The pumping of raw, untreated sewage into Britain’s waterways is one of the defining political issues of the day. Its potency as a legal issue, however, is limited. That, at least, is the outcome of R (Wild Justice) v OFWAT  EWCA Civ 28.
The Claimant, a not-for-profit organisation which advocates for the protection of wildlife and nature, asked the Court of Appeal for permission to apply for judicial review of the Respondent’s alleged failure to perform its duties to regulate the discharge of raw sewage.
Permission had already been refused twice below – on the papers by Ellenbogen J, and at an oral hearing by Bourne J. This appeal was heard by Bean LJ.
The United States has formally determined that Russia has committed crimes against humanity in Ukraine. Speaking at the Munich Security Conference on Saturday, US Vice-President Kamala Harris accused Russia of ‘gruesome acts of murder, torture, rape and deportation’ and said those who had committed crimes would be held to account. UK Prime Minister Rishi Sunak also spoke at the event over the weekend, where he urged leaders to ‘double down’ on military support for Kyiv.
Syria and Turkey continue to face devastating consequences in the aftermath of last week’s earthquakes. The death toll caused by the 7.8 magnitude tremor has surpassed 46,000 and is expected to continue to rise. In Turkey, the scale of the damage has been partly attributed poor construction practices and President Erdogan’s government has been criticised for failing to implement stricter building regulations.
In Syria, the UN is facing backlash for failing to deliver humanitarian relief to the north-western, opposition-held regions of the country. The Syrian government has allowed two new border crossings to be opened from Turkey. The UN’s decision, however, to wait for President Assad’s permission to use these routes has been widely condemned. Meanwhile, the British government has pledged an additional funding package to support the earthquake recovery effort.
Finally, Boris Johnson has urged Prime Minister Rishi Sunak not to abandon the Northern Ireland Protocol Bill. Set in motion by Mr Johnson’s government, the bill gives the UK Government powers to dispense of parts of the Northern Ireland Protocol. An announcement on a prospective new agreement between Sunak’s government and the EU on Northern Ireland is expected this week.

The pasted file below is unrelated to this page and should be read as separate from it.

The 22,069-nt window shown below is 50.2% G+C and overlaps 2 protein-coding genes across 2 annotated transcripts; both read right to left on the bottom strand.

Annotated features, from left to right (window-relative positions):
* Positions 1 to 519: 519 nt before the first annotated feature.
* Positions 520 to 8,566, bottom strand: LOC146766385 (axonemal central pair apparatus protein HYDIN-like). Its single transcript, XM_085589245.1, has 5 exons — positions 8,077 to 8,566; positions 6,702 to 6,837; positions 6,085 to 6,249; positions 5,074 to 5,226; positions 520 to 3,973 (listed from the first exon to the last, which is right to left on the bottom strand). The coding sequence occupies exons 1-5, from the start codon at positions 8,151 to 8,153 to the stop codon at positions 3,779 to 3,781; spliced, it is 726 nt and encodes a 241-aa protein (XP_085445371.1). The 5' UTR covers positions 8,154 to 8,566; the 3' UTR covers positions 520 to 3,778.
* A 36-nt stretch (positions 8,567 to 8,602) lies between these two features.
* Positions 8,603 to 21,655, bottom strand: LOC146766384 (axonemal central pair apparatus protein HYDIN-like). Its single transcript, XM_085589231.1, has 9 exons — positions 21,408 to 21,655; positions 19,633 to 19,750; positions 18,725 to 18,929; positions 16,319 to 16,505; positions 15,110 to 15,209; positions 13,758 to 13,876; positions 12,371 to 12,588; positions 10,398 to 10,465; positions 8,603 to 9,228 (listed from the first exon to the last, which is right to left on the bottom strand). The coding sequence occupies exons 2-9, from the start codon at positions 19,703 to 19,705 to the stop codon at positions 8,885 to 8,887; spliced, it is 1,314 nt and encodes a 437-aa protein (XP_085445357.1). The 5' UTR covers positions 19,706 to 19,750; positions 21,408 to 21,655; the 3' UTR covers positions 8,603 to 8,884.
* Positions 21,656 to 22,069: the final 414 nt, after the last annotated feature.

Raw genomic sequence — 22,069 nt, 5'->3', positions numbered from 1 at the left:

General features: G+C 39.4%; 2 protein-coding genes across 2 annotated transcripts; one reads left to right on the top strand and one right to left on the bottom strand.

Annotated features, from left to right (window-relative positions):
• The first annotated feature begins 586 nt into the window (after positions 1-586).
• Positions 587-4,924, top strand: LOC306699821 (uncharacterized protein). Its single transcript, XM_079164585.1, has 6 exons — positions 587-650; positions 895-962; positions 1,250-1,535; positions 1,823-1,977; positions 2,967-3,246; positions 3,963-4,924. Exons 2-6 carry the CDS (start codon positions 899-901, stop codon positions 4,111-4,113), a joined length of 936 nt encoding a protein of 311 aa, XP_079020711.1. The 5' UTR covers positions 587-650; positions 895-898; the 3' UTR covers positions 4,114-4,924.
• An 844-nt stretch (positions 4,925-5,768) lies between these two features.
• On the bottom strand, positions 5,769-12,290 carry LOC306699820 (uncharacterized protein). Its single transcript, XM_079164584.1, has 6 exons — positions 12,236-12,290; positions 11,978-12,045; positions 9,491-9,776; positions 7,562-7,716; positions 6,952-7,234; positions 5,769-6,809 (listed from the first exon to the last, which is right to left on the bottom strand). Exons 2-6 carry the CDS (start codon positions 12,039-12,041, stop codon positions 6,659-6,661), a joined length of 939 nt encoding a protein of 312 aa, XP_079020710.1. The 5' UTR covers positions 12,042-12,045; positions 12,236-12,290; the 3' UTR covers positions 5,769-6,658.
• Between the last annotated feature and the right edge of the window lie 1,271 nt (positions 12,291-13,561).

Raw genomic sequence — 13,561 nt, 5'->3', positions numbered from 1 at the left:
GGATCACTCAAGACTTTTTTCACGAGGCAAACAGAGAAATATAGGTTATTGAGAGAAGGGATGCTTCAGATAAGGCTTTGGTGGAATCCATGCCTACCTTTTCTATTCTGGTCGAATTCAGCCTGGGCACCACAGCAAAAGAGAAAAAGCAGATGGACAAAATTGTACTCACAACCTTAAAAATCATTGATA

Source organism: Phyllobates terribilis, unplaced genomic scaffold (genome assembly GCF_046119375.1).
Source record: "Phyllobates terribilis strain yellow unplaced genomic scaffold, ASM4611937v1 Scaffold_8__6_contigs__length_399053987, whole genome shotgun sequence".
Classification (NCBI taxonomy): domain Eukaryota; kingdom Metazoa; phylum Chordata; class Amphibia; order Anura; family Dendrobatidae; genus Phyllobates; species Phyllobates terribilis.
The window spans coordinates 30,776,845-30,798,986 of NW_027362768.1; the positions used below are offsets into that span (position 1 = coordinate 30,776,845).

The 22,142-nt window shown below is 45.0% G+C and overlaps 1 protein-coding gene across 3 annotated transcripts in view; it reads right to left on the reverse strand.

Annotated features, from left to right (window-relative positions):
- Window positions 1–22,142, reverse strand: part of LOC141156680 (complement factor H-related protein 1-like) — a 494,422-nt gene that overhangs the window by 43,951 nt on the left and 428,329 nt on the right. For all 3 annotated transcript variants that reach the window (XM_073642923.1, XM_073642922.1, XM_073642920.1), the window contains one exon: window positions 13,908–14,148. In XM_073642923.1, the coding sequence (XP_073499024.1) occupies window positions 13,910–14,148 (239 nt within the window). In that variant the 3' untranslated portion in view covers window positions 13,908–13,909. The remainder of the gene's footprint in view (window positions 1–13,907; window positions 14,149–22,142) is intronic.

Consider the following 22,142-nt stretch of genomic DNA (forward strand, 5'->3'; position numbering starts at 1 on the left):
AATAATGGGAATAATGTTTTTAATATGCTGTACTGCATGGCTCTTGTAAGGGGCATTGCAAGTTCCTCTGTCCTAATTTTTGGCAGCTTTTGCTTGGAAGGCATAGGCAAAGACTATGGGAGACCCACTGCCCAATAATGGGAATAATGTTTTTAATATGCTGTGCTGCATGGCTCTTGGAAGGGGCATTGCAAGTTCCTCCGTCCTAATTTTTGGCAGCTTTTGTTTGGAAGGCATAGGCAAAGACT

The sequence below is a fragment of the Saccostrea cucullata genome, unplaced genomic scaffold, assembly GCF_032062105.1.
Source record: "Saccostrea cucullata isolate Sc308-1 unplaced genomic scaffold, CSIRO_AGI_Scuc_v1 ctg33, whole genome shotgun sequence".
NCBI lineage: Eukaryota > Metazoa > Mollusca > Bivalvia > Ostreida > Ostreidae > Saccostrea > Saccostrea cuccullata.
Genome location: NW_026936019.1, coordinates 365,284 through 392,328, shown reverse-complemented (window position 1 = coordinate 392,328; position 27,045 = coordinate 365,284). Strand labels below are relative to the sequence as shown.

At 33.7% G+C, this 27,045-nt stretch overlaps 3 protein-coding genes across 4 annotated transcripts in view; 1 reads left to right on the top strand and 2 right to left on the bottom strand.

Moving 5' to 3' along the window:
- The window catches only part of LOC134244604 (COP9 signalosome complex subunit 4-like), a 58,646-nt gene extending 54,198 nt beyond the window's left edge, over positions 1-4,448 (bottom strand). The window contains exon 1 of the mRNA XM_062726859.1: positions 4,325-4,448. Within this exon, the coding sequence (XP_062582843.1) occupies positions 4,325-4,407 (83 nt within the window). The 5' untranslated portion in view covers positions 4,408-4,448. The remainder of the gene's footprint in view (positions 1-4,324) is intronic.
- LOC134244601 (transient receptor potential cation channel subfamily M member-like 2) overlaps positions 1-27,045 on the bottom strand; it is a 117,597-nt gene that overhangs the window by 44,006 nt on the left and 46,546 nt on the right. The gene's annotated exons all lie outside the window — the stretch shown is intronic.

The Public Order Bill has concluded its Report Stage in the House of Lords and is now due to return to the House of Commons. The Peers voted down several government proposed amendments including those which allowed police powers to (i) pre-emptively shut down protests before any disruption is actually caused; (ii) stop and search without suspicion; (iii) impose Serious Disruption Prevention Orders without conviction. The removal of these amendments does mitigate some of the damage that the Bill threatened to have on the Article 11 right to protest. However, not all amendments were put to a vote and concern prevails about the future impact of the bill.
The UK government has introduced a new amendment to the Social Housing Regulation Bill which enforces time limits within which landlords will have to investigate and fix instances of damp and mould. Tenants will be able to rely on these rules which will be incorporated into tenancy agreements. This new amendment is named “Awaab’s law” after two-year old Awaab Ishak who died from respiratory failure that was caused by a landlord’s failure to resolve mould issues in his home.
Three recent cases indicate a substantial change in law and practice, with inquests now seemingly free to make a determination of unlawful killing notwithstanding the acquittal of a defendant at a criminal trial.
The coronial and criminal jurisdictions have a long and tangled relationship. The word “murder” derives from “murdrum”, the Medieval tax levied on a community after a coronial finding that an unidentified body was that of a Norman. In later centuries, juries at inquests could find people guilty of murder, empowering the coroner to issue an arrest warrant and commit them for trial. Yet from common soil and entwined roots, inquests and trials grew into increasingly distinct plants and during the twentieth century the primacy of criminal investigations and prosecutions became enshrined in legislation. Coroners were required to suspend inquests during criminal proceedings. If resumed, those inquests were prohibited from coming to conclusions that were “inconsistent” with the verdict of the criminal court: see what is now para.8(5) of Schedule 1 of the Coroners and Justice Act 2009 (“CJA 2009”). After 1977, inquests were prohibited from appearing to determine criminal liability on the part of a named person: see what is now s.10(2)(a) CJA 2009. The conclusion of “unlawful killing” remained, but inquests could no longer formally identify who was responsible; that was a matter solely for the criminal courts.